In addition to conventional L4 and L7 load balancing, global server load balancing (GSLB) can expand either type’s capabilities over several data centers, allowing massive volumes of traffic to be efficiently distributed while ensuring that the end-user experience is not harmed.

What is Azure Load Balancer?

Microsoft Azure is Microsoft’s public cloud computing platform that provides a variety of cloud services such as analytics, computation, networking, and storage. To operate existing applications or build and expand new apps on the public cloud, the customer can pick and choose from various services.

Load Balancing in Azure is a cloud-based system that accepts client requests, determines which machines in the set can handle them, and then forwards those requests to the appropriate machines.

Types of Load Balancers in Azure

Outbound connections for virtual machines (VMs) within your virtual network can be provided via a public load balancer. These connections are made possible by converting private IP addresses to public IP addresses.

Load balancing is done using public load balancers to distribute internet traffic to your virtual machines.

When only private IPs are required at the frontend, an internal (or private) load balancer is employed. Inside a virtual network, internal load balancers are employed to balance traffic. In a hybrid setup, a load balancer frontend can be accessible from an on-premises network.

Load Balancing Services in Azure

Azure provides many load balancing services of which the users can select the one that matches their workload’s requirement. They are:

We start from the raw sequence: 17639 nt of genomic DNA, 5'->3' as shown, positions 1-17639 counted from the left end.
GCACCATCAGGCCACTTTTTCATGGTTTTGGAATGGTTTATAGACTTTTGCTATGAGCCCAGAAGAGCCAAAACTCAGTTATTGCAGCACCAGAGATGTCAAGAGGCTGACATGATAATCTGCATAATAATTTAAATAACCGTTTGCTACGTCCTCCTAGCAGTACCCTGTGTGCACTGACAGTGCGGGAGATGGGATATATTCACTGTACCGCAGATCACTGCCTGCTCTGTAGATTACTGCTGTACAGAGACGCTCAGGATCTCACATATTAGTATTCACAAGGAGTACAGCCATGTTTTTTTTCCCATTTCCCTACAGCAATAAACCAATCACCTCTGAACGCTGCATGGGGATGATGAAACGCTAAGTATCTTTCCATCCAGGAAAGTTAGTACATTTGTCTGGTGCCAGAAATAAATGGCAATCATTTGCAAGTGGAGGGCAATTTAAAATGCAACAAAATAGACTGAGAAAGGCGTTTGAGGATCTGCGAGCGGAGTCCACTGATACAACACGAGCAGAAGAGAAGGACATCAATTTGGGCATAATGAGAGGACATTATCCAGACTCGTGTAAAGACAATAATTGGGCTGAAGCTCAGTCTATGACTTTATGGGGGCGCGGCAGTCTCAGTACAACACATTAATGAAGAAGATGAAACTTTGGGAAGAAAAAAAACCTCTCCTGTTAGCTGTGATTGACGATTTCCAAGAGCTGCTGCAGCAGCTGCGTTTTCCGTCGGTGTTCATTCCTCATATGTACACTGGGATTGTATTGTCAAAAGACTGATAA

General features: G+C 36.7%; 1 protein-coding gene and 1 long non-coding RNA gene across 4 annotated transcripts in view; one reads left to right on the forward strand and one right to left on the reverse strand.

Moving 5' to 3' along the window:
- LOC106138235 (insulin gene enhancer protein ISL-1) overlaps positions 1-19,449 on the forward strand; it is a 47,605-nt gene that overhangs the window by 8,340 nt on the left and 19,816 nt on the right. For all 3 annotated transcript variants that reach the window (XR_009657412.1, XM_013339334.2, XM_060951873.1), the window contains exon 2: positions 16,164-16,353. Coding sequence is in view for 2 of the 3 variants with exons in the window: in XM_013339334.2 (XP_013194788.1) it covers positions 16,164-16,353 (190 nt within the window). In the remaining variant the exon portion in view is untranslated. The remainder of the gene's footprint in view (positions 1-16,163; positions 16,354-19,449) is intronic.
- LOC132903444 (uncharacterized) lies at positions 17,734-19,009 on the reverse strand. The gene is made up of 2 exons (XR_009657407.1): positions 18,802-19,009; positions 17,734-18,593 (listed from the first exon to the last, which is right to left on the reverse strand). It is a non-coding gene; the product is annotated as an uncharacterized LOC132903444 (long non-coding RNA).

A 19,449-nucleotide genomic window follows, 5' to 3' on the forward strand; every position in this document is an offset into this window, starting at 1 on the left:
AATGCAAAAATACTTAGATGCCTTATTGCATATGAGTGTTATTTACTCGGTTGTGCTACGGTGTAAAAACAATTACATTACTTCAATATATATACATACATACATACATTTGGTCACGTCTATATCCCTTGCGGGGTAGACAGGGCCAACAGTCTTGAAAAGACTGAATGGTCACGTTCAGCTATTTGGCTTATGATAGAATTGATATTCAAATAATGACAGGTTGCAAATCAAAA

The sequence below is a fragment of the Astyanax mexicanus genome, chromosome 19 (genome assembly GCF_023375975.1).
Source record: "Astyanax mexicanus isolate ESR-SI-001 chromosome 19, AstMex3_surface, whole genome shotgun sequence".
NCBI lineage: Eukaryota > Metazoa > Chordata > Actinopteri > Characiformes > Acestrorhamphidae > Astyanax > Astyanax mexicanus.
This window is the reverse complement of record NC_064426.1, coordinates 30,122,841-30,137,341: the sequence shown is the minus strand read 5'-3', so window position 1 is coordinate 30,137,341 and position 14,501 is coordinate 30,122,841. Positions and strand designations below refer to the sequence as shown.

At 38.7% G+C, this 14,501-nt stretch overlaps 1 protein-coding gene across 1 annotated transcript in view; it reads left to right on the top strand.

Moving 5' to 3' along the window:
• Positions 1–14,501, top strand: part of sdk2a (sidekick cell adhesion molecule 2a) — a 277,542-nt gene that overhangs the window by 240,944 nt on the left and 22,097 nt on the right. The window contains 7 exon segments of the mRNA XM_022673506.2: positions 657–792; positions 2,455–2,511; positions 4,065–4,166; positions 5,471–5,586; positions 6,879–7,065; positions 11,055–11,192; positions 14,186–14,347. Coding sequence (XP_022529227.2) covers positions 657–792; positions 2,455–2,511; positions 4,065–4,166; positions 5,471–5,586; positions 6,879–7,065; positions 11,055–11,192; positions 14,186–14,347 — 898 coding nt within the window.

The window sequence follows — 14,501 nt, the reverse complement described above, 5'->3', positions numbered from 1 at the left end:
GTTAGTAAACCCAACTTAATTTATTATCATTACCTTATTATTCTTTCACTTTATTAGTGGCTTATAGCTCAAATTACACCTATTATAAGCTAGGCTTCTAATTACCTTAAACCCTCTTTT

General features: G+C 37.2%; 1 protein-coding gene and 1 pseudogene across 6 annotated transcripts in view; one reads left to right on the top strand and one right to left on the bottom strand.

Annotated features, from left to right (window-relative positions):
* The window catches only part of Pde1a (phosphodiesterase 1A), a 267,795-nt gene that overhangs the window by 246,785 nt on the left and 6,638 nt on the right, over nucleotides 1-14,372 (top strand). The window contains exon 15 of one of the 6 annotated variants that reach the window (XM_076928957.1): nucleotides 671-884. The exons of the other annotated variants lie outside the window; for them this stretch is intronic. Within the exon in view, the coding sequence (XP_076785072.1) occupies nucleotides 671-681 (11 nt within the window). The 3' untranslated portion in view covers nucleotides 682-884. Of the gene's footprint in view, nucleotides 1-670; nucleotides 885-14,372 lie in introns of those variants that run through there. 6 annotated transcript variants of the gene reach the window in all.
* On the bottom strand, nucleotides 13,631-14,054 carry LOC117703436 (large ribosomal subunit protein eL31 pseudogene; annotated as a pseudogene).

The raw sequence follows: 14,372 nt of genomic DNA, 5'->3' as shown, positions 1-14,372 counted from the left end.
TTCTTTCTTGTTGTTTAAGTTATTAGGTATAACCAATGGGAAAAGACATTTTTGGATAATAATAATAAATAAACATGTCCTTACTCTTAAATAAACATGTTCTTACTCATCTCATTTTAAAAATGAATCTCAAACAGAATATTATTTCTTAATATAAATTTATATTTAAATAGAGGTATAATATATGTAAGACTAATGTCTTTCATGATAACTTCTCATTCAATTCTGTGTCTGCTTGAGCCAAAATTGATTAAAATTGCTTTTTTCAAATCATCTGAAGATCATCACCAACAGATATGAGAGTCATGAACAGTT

Azure Traffic Manager

Azure Traffic Manager is a load balancer for DNS traffic. Using DNS-based traffic routing mechanisms, it can distribute traffic to services across global Azure regions as efficiently as possible. It can prioritize user access, assist in data sovereignty compliance, and alter traffic to accommodate app upgrades and maintenance.

Azure Traffic Manager supports:

  • Layer 7
  • Apps that are available worldwide

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Azure Load Balancer

Azure Load Balancer is a network-layer load balancer from Microsoft. Its low-latency, layer 4 load balancing features help you build high availability and network performance into your applications. It can balance traffic between Azure Virtual Machines (VMs) and multitiered hybrid apps within your virtual networks.

Azure Load Balancer supports:

  • TCP and UDP
  • Layer 4
  • Apps that are both global and regional